Salute to Recovery Program for Veterans
American Addiction Centers (AAC) offers the Salute to Recovery program that focuses on the unique needs of veterans, including service-related mental health challenges. In addition to treatment for drugs and/or alcohol, participants are helped with managing co-occurring mental health conditions such as post-traumatic stress disorder (PTSD), depression, or anxiety. Participants work with our medical staff to learn how to maintain sobriety and cope with mental health symptoms through a combination of techniques, including:
- Individual/group therapy.
- Family/couples therapy.
- Cognitive-behavioral therapy (CBT).
- Dialectical behavior therapy (DBT).
- Eye movement desensitization & reprocessing (EMDR).
- Anger management.
- Expressive or creative arts therapy.
- Pain management.
- 12-step groups.
Our admissions navigators are always available to assist you.
Call Now (888) 902- VETS
AAC’s admissions navigators can provide information about the addiction treatment process as well as detail the steps that are needed in order for the U.S. Department of Veterans Affairs to assist in covering your addiction treatment.
Our admissions navigators will instruct you to call your local VA office to schedule and complete a mental health consultation. The VA will then determine if they have the resources for your specific needs.
How Do I Get Started?
To get started with the MISSION Act, the first step is to make an appointment at the VA, where they will determine if you are eligible.1 Once you’ve received authorization for community care, you can search for an approved provider, or VA staff can assist you.1 Then schedule an appointment and notify the VA, who will send your referral to you and the provider.1 For more information, call or chat with the VA.
How Much Will Treatment Cost?
The MISSION Act pays for services that traditional VA healthcare would cover and may include SUD treatment for eligible and qualified veterans. SUD treatment coverage may include:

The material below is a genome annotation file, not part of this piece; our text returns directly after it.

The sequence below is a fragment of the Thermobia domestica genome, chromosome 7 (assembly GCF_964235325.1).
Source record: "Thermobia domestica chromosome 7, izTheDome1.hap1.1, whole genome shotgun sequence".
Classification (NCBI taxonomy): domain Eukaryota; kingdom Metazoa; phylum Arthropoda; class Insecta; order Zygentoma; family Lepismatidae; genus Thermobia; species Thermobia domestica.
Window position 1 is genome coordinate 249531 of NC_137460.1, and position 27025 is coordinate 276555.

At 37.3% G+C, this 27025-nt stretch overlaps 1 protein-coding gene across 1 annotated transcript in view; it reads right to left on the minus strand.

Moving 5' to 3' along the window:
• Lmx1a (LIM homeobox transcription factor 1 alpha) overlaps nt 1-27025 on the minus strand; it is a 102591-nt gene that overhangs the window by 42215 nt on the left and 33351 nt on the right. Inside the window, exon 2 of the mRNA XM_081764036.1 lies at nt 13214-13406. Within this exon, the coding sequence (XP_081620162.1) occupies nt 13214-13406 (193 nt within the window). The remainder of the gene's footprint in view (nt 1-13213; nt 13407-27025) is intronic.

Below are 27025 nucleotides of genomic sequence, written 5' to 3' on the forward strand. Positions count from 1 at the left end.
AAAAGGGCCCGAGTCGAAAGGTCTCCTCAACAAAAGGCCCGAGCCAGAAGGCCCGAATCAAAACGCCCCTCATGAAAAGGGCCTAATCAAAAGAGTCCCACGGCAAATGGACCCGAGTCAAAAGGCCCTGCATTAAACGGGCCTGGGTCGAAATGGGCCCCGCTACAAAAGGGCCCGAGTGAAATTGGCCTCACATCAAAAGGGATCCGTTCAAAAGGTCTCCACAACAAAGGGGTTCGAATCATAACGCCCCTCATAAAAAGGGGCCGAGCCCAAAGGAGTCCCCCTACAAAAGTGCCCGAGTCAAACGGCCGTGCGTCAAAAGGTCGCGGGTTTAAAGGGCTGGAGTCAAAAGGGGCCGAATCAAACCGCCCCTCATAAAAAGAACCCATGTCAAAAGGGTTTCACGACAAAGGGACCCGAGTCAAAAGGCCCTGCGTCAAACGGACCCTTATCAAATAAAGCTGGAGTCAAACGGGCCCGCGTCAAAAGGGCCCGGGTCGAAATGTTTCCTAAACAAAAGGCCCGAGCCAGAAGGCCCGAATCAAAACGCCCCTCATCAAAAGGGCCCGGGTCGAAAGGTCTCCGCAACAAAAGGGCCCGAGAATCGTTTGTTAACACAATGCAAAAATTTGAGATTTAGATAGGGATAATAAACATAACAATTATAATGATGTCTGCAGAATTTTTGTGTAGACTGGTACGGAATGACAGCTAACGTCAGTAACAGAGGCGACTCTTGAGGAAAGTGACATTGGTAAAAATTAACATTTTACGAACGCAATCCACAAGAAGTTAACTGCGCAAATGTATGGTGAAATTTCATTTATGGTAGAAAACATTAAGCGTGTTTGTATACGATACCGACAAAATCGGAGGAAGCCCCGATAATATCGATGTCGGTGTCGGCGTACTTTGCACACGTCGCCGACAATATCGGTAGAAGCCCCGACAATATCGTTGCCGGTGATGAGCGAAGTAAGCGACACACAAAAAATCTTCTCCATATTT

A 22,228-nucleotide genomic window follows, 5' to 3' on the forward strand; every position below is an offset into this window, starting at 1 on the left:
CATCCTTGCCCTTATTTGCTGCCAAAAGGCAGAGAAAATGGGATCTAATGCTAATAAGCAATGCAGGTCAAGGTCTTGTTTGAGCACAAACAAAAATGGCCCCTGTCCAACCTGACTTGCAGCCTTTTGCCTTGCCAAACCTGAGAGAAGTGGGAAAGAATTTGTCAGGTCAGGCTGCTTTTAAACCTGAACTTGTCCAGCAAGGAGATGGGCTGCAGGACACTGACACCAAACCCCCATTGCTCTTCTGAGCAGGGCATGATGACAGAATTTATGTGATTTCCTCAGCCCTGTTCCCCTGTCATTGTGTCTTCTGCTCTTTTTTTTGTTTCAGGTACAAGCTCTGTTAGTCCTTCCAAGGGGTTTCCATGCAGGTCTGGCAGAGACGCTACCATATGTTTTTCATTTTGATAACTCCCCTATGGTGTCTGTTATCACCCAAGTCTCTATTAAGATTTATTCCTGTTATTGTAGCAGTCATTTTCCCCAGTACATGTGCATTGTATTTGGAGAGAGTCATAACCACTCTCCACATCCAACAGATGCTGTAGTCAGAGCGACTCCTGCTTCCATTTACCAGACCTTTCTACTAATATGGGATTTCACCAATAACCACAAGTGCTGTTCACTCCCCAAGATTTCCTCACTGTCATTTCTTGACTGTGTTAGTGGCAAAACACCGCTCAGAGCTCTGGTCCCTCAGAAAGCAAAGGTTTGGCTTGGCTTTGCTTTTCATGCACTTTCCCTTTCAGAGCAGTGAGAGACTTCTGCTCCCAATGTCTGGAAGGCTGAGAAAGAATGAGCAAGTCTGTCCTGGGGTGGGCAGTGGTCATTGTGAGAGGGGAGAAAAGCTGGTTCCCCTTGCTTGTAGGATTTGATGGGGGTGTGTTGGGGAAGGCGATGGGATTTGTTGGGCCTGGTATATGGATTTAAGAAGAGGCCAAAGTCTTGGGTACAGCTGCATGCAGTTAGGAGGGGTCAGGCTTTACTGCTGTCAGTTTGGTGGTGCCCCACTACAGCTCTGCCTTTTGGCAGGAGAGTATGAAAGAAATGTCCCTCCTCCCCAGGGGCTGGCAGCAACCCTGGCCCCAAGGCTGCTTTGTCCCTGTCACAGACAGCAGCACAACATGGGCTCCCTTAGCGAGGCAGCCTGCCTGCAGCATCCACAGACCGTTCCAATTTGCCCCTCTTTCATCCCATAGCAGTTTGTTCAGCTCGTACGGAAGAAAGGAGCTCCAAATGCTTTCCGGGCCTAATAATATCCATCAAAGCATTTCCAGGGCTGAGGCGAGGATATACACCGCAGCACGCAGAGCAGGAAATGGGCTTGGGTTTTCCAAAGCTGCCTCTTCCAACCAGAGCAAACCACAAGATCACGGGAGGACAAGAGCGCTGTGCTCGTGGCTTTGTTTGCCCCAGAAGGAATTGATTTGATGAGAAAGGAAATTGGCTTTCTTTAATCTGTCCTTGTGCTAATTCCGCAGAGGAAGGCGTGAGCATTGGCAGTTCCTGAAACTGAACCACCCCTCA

- Medical detox.
- Inpatient treatment.
- Partial hospitalization.
- Outpatient treatment.
- Medication-assisted treatment.
You may have a copay, which is billed through the VA.7 If care is determined to be unrelated to service, the VA may also bill your insurance provider.1 For more information, contact the VA at 877-222-8387. AAC works with many insurance companies. To learn more you can also call our admissions navigators at , to receive more information about accepted insurance providers and treatment options.
The MISSION Act provides expanded coverage for veterans in specific situations. This may include rehab treatment for veterans with substance use disorders—ensuring that veterans can get the care they need to recover from alcohol or drug addiction. Additionally, programs like AAC’s Salute to Recovery allow veterans to get treatment tailored to their needs. Together, the VA MISSION Act and AAC work to make recovery easier.
- U.S. Department of Veterans Affairs. (2019). Community care.
- Military Benefits. VA MISSION Act.
- U.S. Department of Veterans Affairs. (2019). Veteran community care eligibility.
- U.S. Department of Veterans Affairs. (2018). 10 things about the Veterans Choice Program.
- National Institute on Drug Abuse. (2018). Principles of drug addiction treatment: A research-based guide (3rd edition).
- American Addiction Centers. (2020). Notice of privacy practices.
- U.S. Department of Veterans Affairs. (2019). Copayments.